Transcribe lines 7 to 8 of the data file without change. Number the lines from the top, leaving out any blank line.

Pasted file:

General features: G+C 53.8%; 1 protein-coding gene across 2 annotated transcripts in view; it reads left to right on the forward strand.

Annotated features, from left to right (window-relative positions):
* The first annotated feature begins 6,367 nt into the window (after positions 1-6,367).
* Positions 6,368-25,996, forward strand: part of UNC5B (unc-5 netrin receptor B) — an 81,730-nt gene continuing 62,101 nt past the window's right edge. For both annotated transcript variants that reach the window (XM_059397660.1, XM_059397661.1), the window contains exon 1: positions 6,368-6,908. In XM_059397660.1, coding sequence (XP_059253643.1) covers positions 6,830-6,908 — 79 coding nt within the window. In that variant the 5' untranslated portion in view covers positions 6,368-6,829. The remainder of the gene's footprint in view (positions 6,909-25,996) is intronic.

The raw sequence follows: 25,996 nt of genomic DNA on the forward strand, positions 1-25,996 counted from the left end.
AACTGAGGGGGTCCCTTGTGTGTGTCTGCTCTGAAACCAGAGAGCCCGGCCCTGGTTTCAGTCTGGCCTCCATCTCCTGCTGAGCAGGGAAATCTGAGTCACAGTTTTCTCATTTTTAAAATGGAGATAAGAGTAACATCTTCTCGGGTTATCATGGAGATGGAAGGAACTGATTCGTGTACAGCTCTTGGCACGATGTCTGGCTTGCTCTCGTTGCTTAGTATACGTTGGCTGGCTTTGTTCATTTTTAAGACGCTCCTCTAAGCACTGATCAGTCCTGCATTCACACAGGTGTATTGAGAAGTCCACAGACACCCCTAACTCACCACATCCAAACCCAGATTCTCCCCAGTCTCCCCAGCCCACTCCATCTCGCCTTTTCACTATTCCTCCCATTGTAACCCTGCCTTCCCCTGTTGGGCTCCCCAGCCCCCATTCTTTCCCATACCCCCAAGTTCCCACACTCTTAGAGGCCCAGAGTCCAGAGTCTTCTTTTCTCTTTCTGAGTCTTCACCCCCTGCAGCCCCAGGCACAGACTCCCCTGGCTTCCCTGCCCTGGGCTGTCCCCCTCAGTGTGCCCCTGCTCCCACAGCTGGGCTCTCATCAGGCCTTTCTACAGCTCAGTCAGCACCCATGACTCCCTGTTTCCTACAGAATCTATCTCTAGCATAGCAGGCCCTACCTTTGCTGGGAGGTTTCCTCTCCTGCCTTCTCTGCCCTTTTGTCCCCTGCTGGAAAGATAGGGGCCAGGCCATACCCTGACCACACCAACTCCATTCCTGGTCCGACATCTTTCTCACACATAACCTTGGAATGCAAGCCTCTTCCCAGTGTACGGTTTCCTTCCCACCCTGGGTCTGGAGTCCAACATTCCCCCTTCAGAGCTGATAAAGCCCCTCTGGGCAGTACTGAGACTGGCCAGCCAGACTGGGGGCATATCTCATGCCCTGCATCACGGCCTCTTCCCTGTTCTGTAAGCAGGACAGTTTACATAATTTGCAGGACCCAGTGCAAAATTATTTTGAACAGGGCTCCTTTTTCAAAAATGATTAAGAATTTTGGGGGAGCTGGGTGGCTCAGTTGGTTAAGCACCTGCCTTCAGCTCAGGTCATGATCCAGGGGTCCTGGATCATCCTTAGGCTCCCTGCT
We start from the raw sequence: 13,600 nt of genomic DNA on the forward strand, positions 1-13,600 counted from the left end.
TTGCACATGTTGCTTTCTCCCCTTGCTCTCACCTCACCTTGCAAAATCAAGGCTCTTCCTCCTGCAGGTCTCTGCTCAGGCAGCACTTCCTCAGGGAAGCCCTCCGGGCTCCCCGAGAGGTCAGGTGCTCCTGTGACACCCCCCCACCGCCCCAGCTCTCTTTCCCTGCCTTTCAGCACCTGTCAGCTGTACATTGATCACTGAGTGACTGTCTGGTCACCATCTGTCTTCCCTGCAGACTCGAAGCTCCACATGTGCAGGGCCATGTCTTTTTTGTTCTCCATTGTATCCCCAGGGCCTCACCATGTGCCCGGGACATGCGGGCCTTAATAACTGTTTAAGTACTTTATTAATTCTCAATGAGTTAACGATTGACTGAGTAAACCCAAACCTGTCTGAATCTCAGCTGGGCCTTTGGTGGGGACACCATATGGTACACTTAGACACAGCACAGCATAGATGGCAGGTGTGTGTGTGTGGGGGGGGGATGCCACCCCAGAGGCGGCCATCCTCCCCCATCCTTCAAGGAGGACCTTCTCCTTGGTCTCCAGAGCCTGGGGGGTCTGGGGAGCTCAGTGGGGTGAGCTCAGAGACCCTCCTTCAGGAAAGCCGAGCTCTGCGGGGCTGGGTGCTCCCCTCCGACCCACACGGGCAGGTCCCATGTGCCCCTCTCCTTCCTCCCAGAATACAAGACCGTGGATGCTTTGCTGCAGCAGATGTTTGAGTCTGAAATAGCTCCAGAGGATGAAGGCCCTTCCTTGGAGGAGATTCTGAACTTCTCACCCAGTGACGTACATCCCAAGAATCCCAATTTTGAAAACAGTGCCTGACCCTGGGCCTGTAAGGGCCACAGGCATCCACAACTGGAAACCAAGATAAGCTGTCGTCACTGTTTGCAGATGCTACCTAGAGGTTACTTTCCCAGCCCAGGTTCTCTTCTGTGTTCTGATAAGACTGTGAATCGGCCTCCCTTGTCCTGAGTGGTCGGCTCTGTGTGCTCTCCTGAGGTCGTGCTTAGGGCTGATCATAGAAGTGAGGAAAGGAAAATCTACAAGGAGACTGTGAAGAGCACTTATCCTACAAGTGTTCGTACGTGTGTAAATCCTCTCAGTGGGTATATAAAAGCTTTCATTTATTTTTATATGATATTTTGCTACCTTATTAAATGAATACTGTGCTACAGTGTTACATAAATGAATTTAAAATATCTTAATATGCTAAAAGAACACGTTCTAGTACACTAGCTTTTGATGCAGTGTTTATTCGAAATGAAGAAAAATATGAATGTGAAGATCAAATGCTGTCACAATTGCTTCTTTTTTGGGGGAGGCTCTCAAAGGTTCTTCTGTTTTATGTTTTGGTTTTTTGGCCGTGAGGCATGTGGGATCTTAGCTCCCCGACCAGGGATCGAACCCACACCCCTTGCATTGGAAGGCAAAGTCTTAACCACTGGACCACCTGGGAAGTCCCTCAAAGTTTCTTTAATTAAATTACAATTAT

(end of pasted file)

We start from the raw sequence: 13,600 nt of genomic DNA on the forward strand, positions 1-13,600 counted from the left end.
TTGCACATGTTGCTTTCTCCCCTTGCTCTCACCTCACCTTGCAAAATCAAGGCTCTTCCTCCTGCAGGTCTCTGCTCAGGCAGCACTTCCTCAGGGAAGCCCTCCGGGCTCCCCGAGAGGTCAGGTGCTCCTGTGACACCCCCCCACCGCCCCAGCTCTCTTTCCCTGCCTTTCAGCACCTGTCAGCTGTACATTGATCACTGAGTGACTGTCTGGTCACCATCTGTCTTCCCTGCAGACTCGAAGCTCCACATGTGCAGGGCCATGTCTTTTTTGTTCTCCATTGTATCCCCAGGGCCTCACCATGTGCCCGGGACATGCGGGCCTTAATAACTGTTTAAGTACTTTATTAATTCTCAATGAGTTAACGATTGACTGAGTAAACCCAAACCTGTCTGAATCTCAGCTGGGCCTTTGGTGGGGACACCATATGGTACACTTAGACACAGCACAGCATAGATGGCAGGTGTGTGTGTGTGGGGGGGGGATGCCACCCCAGAGGCGGCCATCCTCCCCCATCCTTCAAGGAGGACCTTCTCCTTGGTCTCCAGAGCCTGGGGGGTCTGGGGAGCTCAGTGGGGTGAGCTCAGAGACCCTCCTTCAGGAAAGCCGAGCTCTGCGGGGCTGGGTGCTCCCCTCCGACCCACACGGGCAGGTCCCATGTGCCCCTCTCCTTCCTCCCAGAATACAAGACCGTGGATGCTTTGCTGCAGCAGATGTTTGAGTCTGAAATAGCTCCAGAGGATGAAGGCCCTTCCTTGGAGGAGATTCTGAACTTCTCACCCAGTGACGTACATCCCAAGAATCCCAATTTTGAAAACAGTGCCTGACCCTGGGCCTGTAAGGGCCACAGGCATCCACAACTGGAAACCAAGATAAGCTGTCGTCACTGTTTGCAGATGCTACCTAGAGGTTACTTTCCCAGCCCAGGTTCTCTTCTGTGTTCTGATAAGACTGTGAATCGGCCTCCCTTGTCCTGAGTGGTCGGCTCTGTGTGCTCTCCTGAGGTCGTGCTTAGGGCTGATCATAGAAGTGAGGAAAGGAAAATCTACAAGGAGACTGTGAAGAGCACTTATCCTACAAGTGTTCGTACGTGTGTAAATCCTCTCAGTGGGTATATAAAAGCTTTCATTTATTTTTATATGATATTTTGCTACCTTATTAAATGAATACTGTGCTACAGTGTTACATAAATGAATTTAAAATATCTTAATATGCTAAAAGAACACGTTCTAGTACACTAGCTTTTGATGCAGTGTTTATTCGAAATGAAGAAAAATATGAATGTGAAGATCAAATGCTGTCACAATTGCTTCTTTTTTGGGGGAGGCTCTCAAAGGTTCTTCTGTTTTATGTTTTGGTTTTTTGGCCGTGAGGCATGTGGGATCTTAGCTCCCCGACCAGGGATCGAACCCACACCCCTTGCATTGGAAGGCAAAGTCTTAACCACTGGACCACCTGGGAAGTCCCTCAAAGTTTCTTTAATTAAATTACAATTAT